“There’s a New Princess in Town”

This morning, I got to check-out Sunday’s edition of USA Weekend, an insert in the Chicago Sun-Times, as well as in another one of my favorite weekend papers, The Herald- Palladium. [If I’m reading it, that means I’m in beautiful Southwest Michigan. The very thought of that makes me very happy.]

The cover story? “Meet Disney’s First Black PRINCESS.” [All-caps’-type was theirs. “PRINCESS” was in a bright red font.]

The headline of the story? “There’s a New Princess in Town.” [“Princess” in blue type, this time.]

And who is that princess, but Anika Noni Rose, star of Dreamgirls, and, most recently, of the smash–and (my) girlfriends’ favorite–the HBO series: The No. 1 Ladies’ Detective Agency.

Disney’s choice of Anika Noni Rose made me very happy.

Anika Noni Rose is very, very smart, funny, beautiful, intense, and sensitive. She’s fit, in ever way, to be a queen, much less just a princess.

One has to wonder why it took until 2009 for Disney to select its “first black princess,” though, upon a moment’s reflection, it’s obvious: “Black (wasn’t) beautiful,” in the eyes of too, too many, for hundreds of years, too-too-long.

But, today, Michelle Obama, an African-American woman from the South Side of Chicago, is the First Lady, (and what are “first ladies,” after all, but royalty), living in the White House, by many lights the most important house in the world, a palace, if you will.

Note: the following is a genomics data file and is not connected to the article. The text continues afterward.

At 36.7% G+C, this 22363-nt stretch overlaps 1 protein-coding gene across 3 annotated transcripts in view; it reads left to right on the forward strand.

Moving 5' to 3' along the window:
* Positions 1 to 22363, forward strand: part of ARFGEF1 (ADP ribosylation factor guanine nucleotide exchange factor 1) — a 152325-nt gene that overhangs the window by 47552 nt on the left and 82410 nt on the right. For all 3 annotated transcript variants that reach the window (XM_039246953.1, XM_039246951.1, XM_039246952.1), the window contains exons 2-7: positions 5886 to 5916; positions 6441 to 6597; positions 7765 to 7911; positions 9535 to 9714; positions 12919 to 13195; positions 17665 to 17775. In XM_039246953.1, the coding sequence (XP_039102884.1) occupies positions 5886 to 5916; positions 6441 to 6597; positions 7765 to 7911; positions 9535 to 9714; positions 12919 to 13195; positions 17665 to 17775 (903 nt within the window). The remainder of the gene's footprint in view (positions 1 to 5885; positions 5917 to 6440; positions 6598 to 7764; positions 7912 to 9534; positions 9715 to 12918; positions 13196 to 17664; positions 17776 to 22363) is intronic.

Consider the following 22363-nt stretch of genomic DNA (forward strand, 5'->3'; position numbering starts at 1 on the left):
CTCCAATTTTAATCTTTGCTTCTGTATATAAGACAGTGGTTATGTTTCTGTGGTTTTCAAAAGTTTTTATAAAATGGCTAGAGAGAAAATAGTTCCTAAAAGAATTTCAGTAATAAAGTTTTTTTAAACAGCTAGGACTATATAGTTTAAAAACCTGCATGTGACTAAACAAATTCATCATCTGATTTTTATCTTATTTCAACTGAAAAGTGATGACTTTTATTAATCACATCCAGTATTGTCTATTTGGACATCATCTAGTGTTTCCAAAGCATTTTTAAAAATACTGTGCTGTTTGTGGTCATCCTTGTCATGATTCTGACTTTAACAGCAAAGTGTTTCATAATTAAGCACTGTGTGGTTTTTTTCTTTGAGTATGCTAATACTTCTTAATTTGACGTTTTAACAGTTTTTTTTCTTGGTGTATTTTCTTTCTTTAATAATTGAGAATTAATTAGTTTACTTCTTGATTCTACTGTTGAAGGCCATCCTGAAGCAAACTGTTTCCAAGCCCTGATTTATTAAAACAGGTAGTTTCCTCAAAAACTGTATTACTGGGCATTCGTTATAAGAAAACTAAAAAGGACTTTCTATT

And, besides, she sure is princess-like–white ballgown, diamond bracelets, beautiful hair, and all.

So, I go to some of Ms. Rose’s comments in the USA Weekend story:

“It’s just so magnificent [to be playing the “first black Disney princess”]….It’s wonderful to be a part of this moment, the recognition of beauty outside of what has been the standard blond hair and blue eyes.”

Speaking of “standard blond hair and blue eyes,” I’ve never had either, either, but I sure do remember trying.

I remember, waaaay too vividly, the blond-hair-dye, kinky-hair-straightener, orange-juice-cans-as-hair-rollers of my teenage years. I remember trying, desperately, to get that “standard blond hair” you had to have, if you were ever going to have a shot at being a princess. [And we didn’t even dream about being queens.]

That was 40 years ago. Think of how many American girls with kinky brown hair have tried that horrible combo since then.